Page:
I recently came across a story from the World War II era that gives some encouragement to young people looking for a spouse to concentrate on the internal beauty of the soul and spirit of any prospective mate before focusing on external looks. The story begins with a young man named John Blanchard who was home in Florida on furlough from the Army. He happened to be in the city library browsing through books when he found some notes penciled in the margin of an old textbook. The soft, elegant handwriting and the insightful notes reflected a "thoughtful soul and insightful mind." John Blanchard turned to the front of the old textbook and found the book's previous owner, Miss Holly Maynell. With some effort and assistance from the librarian, John was able to track down Holly's current address.
Holly lived far away in New York City, so John was unable to meet her before going off to war, but he did introduce himself to Holly through a letter, inviting her to correspond. During the next thirteen months, the two young people came to know each other through words. John Blanchard eventually sent a photograph of himself to Holly and requested one of her, but she refused. She wrote, "If you really care for me, it would not matter what I look like." True enough, each letter from Holly only added to John's appreciation for his girlfriend. "It really doesn't matter what she looked like," he thought. "She inspires me with her words."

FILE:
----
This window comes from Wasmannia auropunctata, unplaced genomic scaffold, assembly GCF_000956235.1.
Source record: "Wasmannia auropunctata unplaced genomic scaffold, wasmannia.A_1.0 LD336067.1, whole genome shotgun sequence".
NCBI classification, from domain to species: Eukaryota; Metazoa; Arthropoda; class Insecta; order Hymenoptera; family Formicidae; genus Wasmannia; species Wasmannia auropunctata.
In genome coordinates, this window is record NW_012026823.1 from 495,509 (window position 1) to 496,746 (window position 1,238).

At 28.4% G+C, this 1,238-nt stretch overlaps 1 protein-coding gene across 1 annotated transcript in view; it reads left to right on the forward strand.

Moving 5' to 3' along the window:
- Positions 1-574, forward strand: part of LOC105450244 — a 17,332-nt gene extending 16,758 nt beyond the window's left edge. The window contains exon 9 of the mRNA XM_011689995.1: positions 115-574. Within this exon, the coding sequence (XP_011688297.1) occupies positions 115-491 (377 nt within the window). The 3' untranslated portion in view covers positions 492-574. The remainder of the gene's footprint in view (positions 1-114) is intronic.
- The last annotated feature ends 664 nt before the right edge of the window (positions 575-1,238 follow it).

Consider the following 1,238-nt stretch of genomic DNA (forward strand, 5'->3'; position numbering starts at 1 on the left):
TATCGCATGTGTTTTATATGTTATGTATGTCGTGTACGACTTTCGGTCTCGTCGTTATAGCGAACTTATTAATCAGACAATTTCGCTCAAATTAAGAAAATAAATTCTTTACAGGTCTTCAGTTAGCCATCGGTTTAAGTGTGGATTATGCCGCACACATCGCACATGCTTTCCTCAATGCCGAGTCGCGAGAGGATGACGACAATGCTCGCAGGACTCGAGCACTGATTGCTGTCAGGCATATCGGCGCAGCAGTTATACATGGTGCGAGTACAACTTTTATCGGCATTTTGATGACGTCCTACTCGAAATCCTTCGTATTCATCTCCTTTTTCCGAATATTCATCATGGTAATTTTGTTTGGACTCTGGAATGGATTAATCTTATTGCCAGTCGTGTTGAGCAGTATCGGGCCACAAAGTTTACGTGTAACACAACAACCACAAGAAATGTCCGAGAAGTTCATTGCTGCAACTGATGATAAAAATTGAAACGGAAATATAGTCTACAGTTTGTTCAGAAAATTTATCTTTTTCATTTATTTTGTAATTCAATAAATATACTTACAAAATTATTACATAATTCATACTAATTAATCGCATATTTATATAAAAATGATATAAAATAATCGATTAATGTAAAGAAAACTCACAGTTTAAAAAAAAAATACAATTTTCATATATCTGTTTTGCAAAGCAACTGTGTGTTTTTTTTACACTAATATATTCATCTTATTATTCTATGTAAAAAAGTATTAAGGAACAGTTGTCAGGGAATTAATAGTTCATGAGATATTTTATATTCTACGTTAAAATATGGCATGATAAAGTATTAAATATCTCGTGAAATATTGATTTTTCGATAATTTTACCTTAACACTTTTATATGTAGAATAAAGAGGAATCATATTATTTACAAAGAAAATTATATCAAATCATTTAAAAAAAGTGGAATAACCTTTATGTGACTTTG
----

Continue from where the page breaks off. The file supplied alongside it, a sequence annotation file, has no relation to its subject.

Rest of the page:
A romance was blossoming. The day at long last arrived when John Blanchard was to return from the battlefields of Europe. John and Holly scheduled their first meeting for 7:00 p.m. at Central Station in New York City. "You'll recognize me," she wrote, "by the red rose I'll be wearing on my lapel." So at 7.00 p.m. John Blanchard stood on the grand concourse of Grand Central Station looking for the girl whose heart he loved, but whose face he'd never seen. John Blanchard explains in his own words what happened next:
"A young woman was coming toward me, her figure long and slim. Her blonde hair lay back in curls from her delicate ears; her eyes were blue as flowers. Her lips and chin had a gentle firmness, and in her pale green suit she was like springtime come alive. I started toward her, entirely forgetting to notice that she was not wearing a rose. As I moved, a small provocative smile curved her lips. "Going my way, sailor?" she murmured.
Almost uncontrollably, I made one step closer to her, and then I saw Holly Maynell. She was standing almost directly behind the girl. A woman well past 40, she had graying hair tucked under a worn hat. She was more than plump, her thick-ankled feet thrust into low-heeled shoes. The girl in the green suit was walking quickly away. I felt as though I was split in two, so keen was my desire to follow her, and yet so deep was my longing for the woman whose spirit had truly companioned me and upheld my own. And there she stood. Her pale, plump face was gentle and sensible, her gray eyes had a warm and kindly twinkle. I did not hesitate. My fingers gripped the small worn blue leather copy of the book that was to identify me to her.
This would not be love, but it would be something precious, something perhaps even better than love, a friendship for which I had been and must ever by grateful. I squared my shoulders and saluted and held out the book to the woman, even though while I spoke I felt choked by the bitterness of my disappointment. "I'm Lieutenant John Blanchard, and you must be Miss Maynell. I am so glad you could meet me; may I take you to dinner?" The woman's face broadened into a tolerant smile. "I don't know what this is about, son," she answered, "but the young lady in the green suit who just went by, she begged me to wear this rose on my coat. And she said if you were to ask me out to dinner, I should tell you that she is waiting for you in the big restaurant across the street. She said it was some kind of test!"